Take the High Ground

Do-gooders may have no place in the schoolyard, but customers admire a socially conscious, ethical company. There are many problems in the world, so there are many opportunities to do some real good with your profits.

A common and fairly traditional way to do this is to give some portion of your profits to a particular charity. Today, however, we have an unprecedented ability to interact with customers and get their opinions. You can work with several different charities, and give customers the ability to choose one to donate to when they make a purchase.

This isn’t a bad strategy, but you can raise the perceived value of your charity by actually doing some good works in some way, instead of just donating some money. Chegg, a textbook rental service, found a great way to do this by partnering with the American Forest Global ReLeaf Foundation. When people rent textbooks, they have the option to have a tree planted either in or out of the U.S. Together they have planted over five million trees.

It’s not that the staff at Chegg are literally going out and planting the trees themselves (although maybe some are). The point is that offering to plant a tree sounds a lot more effective and practical than a simple monetary donation. Look for ways to make a real difference in the world.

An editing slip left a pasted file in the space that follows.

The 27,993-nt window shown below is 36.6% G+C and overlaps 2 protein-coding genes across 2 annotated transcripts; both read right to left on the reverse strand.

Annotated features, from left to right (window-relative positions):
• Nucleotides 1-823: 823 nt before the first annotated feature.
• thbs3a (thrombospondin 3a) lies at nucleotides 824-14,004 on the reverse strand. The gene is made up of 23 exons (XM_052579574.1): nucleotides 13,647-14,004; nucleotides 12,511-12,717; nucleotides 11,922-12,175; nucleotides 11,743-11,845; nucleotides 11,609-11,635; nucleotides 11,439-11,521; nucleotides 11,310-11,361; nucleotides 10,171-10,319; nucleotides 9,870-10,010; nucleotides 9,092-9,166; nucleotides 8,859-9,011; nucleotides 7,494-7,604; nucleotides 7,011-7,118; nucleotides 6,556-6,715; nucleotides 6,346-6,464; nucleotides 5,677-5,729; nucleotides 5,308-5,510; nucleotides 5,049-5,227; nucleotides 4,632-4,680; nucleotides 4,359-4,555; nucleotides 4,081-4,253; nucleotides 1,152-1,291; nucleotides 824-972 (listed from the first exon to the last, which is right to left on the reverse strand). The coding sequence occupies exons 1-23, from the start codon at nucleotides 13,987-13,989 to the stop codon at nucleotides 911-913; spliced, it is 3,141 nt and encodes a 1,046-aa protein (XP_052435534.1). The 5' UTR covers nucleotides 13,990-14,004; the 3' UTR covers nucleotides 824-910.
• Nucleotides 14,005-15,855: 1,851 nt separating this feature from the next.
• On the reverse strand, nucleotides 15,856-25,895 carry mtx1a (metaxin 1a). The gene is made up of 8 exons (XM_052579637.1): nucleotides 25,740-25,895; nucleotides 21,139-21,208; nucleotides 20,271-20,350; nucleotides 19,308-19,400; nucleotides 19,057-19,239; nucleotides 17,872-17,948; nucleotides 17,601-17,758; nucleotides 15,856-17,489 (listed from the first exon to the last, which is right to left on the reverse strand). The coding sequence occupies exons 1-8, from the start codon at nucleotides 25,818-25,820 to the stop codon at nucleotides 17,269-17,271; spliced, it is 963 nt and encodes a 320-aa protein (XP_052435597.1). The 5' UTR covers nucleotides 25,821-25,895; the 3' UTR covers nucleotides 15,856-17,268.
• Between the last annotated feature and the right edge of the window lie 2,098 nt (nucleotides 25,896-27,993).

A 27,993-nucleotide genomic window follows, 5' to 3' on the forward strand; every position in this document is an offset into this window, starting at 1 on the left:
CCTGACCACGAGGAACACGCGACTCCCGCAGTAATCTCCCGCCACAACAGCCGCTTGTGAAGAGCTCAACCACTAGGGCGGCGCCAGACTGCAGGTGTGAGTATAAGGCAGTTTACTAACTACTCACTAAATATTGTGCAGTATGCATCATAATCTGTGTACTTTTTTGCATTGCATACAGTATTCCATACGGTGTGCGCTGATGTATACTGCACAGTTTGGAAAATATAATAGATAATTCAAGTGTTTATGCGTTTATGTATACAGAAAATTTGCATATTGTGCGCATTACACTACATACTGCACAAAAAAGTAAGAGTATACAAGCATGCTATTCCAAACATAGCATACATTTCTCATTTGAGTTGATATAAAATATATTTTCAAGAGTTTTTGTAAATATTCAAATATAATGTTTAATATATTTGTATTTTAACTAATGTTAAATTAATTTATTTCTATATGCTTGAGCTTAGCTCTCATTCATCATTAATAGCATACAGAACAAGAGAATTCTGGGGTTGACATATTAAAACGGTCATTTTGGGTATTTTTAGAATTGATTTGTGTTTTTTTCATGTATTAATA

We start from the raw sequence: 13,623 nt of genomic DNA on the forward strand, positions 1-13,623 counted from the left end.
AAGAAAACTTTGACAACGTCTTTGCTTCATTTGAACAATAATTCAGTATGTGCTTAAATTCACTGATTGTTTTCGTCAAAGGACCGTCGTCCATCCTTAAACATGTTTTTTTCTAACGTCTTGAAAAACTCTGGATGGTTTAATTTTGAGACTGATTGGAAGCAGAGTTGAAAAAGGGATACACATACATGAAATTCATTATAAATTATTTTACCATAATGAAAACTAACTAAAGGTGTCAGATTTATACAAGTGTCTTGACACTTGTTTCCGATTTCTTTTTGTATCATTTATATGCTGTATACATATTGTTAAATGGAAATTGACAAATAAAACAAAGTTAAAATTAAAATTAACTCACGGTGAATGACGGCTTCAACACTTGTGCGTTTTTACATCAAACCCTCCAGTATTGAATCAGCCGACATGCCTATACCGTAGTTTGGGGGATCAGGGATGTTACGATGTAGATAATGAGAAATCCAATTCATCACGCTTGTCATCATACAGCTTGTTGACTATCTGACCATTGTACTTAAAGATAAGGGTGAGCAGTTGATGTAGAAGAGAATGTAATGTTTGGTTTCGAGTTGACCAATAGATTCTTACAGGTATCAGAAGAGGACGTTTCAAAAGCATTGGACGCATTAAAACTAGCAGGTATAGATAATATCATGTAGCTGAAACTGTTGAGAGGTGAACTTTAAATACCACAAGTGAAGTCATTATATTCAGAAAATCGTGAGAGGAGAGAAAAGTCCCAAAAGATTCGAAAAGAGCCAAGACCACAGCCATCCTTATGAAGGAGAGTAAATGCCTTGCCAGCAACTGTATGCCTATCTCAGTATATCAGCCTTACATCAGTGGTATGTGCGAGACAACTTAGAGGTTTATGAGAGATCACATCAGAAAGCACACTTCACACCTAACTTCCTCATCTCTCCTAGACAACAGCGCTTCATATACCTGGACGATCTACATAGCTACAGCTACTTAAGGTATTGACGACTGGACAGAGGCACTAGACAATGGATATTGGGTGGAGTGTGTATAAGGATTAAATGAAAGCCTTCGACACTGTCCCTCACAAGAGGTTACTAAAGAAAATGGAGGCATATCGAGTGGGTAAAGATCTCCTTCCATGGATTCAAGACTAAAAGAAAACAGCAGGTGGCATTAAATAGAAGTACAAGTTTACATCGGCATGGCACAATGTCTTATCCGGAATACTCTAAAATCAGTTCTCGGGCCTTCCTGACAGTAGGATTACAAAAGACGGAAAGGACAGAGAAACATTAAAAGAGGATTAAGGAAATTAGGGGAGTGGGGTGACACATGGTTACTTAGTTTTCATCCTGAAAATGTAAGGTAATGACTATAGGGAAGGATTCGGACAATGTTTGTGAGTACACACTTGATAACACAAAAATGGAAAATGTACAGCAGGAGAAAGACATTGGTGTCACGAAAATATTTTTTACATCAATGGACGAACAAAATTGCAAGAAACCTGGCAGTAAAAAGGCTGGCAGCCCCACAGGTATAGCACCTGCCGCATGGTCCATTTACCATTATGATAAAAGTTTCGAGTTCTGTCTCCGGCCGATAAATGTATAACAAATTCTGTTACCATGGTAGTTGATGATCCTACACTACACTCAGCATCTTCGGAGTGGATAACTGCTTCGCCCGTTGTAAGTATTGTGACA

Consider Your Platform While You Consider Your Content

Not all types of media work the same across different platforms. You need to be aware of their inherent biases, and you can design your viral loop strategies to take advantage of these.

There are many different types of content you can use to create a viral loop. If you are not incorporating the loop into your product or service, these are some great content types you can use to hook viewers:

  • Memes – quick, easy and eye-catching, you can create them at
  • Infographics – a tried-and-true method of presenting information in an appealing and memorable way.
  • FAQ – a set of common questions and useful answers.
  • Interviews – a good way to bring in a big name and publish some exclusive, expert information.
  • Videos – expensive to make, but very compelling and shareable.

When it comes to posting your viral loop, Facebook is most suited for visual content with a short explanation. When text is used, longer posts on Facebook tend to be shared more often, as do those made around 6 P.M. EST and on weekends.

If you’re into text, LinkedIn is the place to put it. Users here are a bit more dedicated to engaging with content they find and expect to find longer posts filled with useful information. They will take the time to examine what they come across.

The opposite is true for Twitter, where posts between 120 and 130 characters receive the best click-through rate. Use this network to share short bits of data that are shocking or fascinating and that link back to your viral loop. The most popular tweets have more action verbs and fewer nouns, and are made on Friday, Saturday, and Sunday.